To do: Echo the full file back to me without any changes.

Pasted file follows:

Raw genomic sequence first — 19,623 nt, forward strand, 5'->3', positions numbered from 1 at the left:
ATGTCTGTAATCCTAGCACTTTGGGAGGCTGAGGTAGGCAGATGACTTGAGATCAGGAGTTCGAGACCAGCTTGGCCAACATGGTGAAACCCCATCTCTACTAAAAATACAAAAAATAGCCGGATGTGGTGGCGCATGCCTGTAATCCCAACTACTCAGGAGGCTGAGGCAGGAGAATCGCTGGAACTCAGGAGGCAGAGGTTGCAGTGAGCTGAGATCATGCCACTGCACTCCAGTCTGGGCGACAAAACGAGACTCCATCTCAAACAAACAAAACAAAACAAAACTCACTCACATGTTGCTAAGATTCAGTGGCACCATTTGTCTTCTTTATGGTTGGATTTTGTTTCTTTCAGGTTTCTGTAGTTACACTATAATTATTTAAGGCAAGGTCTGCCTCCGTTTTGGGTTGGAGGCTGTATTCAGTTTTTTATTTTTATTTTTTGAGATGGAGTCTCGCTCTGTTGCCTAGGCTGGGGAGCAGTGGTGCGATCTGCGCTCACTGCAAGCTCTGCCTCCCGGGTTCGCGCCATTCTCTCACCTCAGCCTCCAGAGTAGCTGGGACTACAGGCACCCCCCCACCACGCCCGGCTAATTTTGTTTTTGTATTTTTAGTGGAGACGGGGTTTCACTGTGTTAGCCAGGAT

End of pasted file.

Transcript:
Raw genomic sequence first — 19,623 nt, forward strand, 5'->3', positions numbered from 1 at the left:
ATGTCTGTAATCCTAGCACTTTGGGAGGCTGAGGTAGGCAGATGACTTGAGATCAGGAGTTCGAGACCAGCTTGGCCAACATGGTGAAACCCCATCTCTACTAAAAATACAAAAAATAGCCGGATGTGGTGGCGCATGCCTGTAATCCCAACTACTCAGGAGGCTGAGGCAGGAGAATCGCTGGAACTCAGGAGGCAGAGGTTGCAGTGAGCTGAGATCATGCCACTGCACTCCAGTCTGGGCGACAAAACGAGACTCCATCTCAAACAAACAAAACAAAACAAAACTCACTCACATGTTGCTAAGATTCAGTGGCACCATTTGTCTTCTTTATGGTTGGATTTTGTTTCTTTCAGGTTTCTGTAGTTACACTATAATTATTTAAGGCAAGGTCTGCCTCCGTTTTGGGTTGGAGGCTGTATTCAGTTTTTTATTTTTATTTTTTGAGATGGAGTCTCGCTCTGTTGCCTAGGCTGGGGAGCAGTGGTGCGATCTGCGCTCACTGCAAGCTCTGCCTCCCGGGTTCGCGCCATTCTCTCACCTCAGCCTCCAGAGTAGCTGGGACTACAGGCACCCCCCCACCACGCCCGGCTAATTTTGTTTTTGTATTTTTAGTGGAGACGGGGTTTCACTGTGTTAGCCAGGAT